Online ISSN: 2515-8260

Keywords : Food handlers


PREVALENCE OF BACTERIAL PATHOGENS IN A TERTIARY CARE HOSPITAL AMONG FOOD HANDLERS

Sivasankari. S; Senthamarai. S; Anitha. C; Akila. K; Sijimol .

European Journal of Molecular & Clinical Medicine, 2020, Volume 7, Issue 9, Pages 1025-1030
DOI: 10.31838/ejmcm.07.09.104

Background: One of the public health threats in India is intestinal infections. Transmission by fruit, water, nails and fingers of intestinal parasites and enter opathogenic bacteria happens either directly or indirectly. These diseases endanger hospitalised patients and patients with immune defects. In our hospital, the present research was conducted to investigate the incidence of entry opathogenic bacterial infection in food service institution areas among food handlers.
Materials and methods: This analysis was carried out by 62 food handlers working in different food facilities (male 28, female 34). Using sterile cotton tipped swabs; swabs from both hands (palm, swabs, underneath, finger nails) were obtained from each subject. A clean big mouthed tub of all 62 participants gathered freshly passed stool samples. After 24 hours, all the plates were inspected and marked with a test script according to normal protocol. Detection of methicillin resistant Staphylococus aureus was conducted according to CLSI guidelines using cefoxitin disc 30μg and ESBL detection.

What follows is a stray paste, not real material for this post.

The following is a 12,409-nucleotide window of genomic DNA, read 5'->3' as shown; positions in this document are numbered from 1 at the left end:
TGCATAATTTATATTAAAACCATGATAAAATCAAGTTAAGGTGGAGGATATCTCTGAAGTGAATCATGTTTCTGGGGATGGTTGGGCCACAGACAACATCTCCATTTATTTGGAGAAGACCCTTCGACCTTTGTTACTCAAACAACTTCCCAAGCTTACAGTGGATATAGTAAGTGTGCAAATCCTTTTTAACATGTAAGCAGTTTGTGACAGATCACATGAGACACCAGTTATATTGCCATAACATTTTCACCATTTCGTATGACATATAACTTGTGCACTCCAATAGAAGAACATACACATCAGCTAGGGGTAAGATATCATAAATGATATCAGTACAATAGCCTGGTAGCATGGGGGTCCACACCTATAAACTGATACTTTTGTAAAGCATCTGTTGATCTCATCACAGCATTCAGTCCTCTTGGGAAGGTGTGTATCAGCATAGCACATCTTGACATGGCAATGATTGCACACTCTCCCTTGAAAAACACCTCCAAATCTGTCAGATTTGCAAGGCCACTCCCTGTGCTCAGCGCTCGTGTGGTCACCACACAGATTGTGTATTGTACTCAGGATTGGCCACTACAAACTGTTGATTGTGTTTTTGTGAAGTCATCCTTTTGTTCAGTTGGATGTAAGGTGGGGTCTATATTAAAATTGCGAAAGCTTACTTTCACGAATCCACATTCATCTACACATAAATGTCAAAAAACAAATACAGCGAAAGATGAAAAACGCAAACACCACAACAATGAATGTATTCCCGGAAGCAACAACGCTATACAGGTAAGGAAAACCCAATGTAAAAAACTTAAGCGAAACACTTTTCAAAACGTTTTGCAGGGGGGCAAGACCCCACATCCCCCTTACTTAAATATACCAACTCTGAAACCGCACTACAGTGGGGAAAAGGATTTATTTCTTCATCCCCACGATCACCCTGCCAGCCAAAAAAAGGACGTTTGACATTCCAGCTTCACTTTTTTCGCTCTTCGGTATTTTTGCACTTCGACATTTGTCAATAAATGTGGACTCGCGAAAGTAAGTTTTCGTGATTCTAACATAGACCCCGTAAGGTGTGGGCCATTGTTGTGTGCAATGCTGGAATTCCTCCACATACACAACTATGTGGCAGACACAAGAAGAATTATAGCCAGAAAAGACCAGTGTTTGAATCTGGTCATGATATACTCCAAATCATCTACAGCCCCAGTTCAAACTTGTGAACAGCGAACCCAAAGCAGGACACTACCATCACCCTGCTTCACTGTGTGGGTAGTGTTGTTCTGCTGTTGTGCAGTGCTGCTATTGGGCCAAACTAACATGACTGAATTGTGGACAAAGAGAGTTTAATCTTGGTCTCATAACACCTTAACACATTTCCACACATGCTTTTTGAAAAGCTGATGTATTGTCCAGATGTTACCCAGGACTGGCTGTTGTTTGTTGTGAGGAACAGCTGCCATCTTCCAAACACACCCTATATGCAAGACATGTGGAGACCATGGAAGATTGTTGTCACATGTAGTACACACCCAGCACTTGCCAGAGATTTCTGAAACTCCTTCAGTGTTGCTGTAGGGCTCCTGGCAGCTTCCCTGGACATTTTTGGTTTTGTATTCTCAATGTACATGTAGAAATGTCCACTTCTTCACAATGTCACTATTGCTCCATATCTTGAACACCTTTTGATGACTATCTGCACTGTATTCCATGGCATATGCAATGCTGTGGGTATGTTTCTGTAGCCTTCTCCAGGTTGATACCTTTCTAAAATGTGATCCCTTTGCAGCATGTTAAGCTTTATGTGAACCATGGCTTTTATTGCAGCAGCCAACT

Result: Among the 62 food handlers, males were 28 and females were 34 out of 62 samples, 47 (74.80%) samples had growth. Females 32 (51.61%) were found to be more infected and the age group between 18 – 30 yrs. Among 62 samples 15 had no growth, 39 had a single bacterial growth. Staphylococcus aureus 21 (33.87%) is the predominant isolate among gram positive organisms. E.coli 34 (54.83%) was the predominant isolate among gram negatives. No enteropathogenic bacteria like salmonella, shigella grown in culture. None of the Staphylococci isolates were MRSA positive,  and ESBL producing organisms like E.coli &klebsiella were positive  6 (17.6%)  & 2 ( 7.40%) respectively. All the food handlers positive for bacterial growth were appropriately treated and health education given.  Repeat swab culture from all the food handlers were done after 6 weeks and it showed negative.
Conclusion:  In order to control intestinal diseases, proper personal hygiene and productive means of educating all workers, stringent infection control policies and daily monitoring are very important.